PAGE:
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Donald Trump's "Merry Christmas" Has Nothing to Do With Christmas

Christopher Gregory / Stringer

At today’s Values Voters Summit, Donald Trump made it clear to attendees what he really values: salesmanship.

Of course, saying “Merry Christmas” instead of “Happy Holidays” isn’t a habit Trump makes his hotel employees adhere to. Advertising materials from Trump’s hotels feature the phrase “Happy Holidays,” and the Donald himself has used the greeting on Twitter:

The revanchist movement against “Happy Holidays” seems to presume the term is meant to extend to whatever religious holiday a person might be celebrating, though it’s possible to view it as encompassing, say, Christmas and the New Year. Its flexibility is what makes it such an inviting choice for well-wishers, and such a bother to people like Trump.

A few points of clarification: The president is not capable of unilaterally forcing employees to greet customers in a particular way, though government-enforced greetings of the past do carry creepy totalitarian overtones. Moreover, saying “Merry Christmas”—and the practice of shopping in massive department stores for huge quantities of goods to distribute to friends and family—are by no means integral to the Christmas holiday. Christians all over the world celebrate the birth of Jesus differently, and in many cases a bit more modestly than Americans do. Christians who celebrate the entire advent season tend not to celebrate Christmas itself until they have celebrated all of the other events of the season, meaning that even among Christians within the United States, the unfolding of the holidays varies between denominations and churches.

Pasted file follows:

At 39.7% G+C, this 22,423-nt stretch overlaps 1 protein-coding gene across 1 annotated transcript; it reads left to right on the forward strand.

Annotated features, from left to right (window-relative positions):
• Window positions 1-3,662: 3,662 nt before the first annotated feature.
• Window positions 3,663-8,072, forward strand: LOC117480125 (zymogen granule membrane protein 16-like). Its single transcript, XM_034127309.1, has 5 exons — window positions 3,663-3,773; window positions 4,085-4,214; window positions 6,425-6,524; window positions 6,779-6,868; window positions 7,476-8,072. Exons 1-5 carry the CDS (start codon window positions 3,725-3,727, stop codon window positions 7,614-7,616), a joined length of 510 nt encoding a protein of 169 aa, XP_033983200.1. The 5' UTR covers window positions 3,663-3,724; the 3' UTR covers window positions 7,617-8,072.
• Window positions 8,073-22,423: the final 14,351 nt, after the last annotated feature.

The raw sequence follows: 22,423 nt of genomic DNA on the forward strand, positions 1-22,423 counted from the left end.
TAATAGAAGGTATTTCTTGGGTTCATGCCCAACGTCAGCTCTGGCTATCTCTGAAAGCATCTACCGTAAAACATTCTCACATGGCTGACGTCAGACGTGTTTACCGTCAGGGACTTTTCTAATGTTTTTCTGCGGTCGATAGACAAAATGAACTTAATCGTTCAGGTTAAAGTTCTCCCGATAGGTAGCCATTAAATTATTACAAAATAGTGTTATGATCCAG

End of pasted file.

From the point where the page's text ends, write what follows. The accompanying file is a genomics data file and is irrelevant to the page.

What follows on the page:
Which is irrelevant to the fixation of people like Trump, who prefer “Merry Christmas” to “Happy Holidays” not for specifically religious reasons, but because “Merry Christmas” informs people that they are on English-speaking, Christianist turf, where the people in charge all celebrate Christmas in a decidedly American way. People who aren’t celebrating Christmas or who do so in an unfamiliar way are supposed to feel unwelcome when they hear it.

Twice during his visit to the United States, Pope Francis has asked believers to pray for him and for non-believers to wish him well. Francis’s outreach to non-believers invited them to participate in his visit, and to consider his message with an open mind. Whether or not his efforts will be successful at revitalizing American spirituality, his gentle, respectful offer to non-believers has a much more profoundly Christian tenor than Trump’s bit of red meat, which seems less about evangelism than about assuring a certain stripe of American Christians that they’re still the ones in control.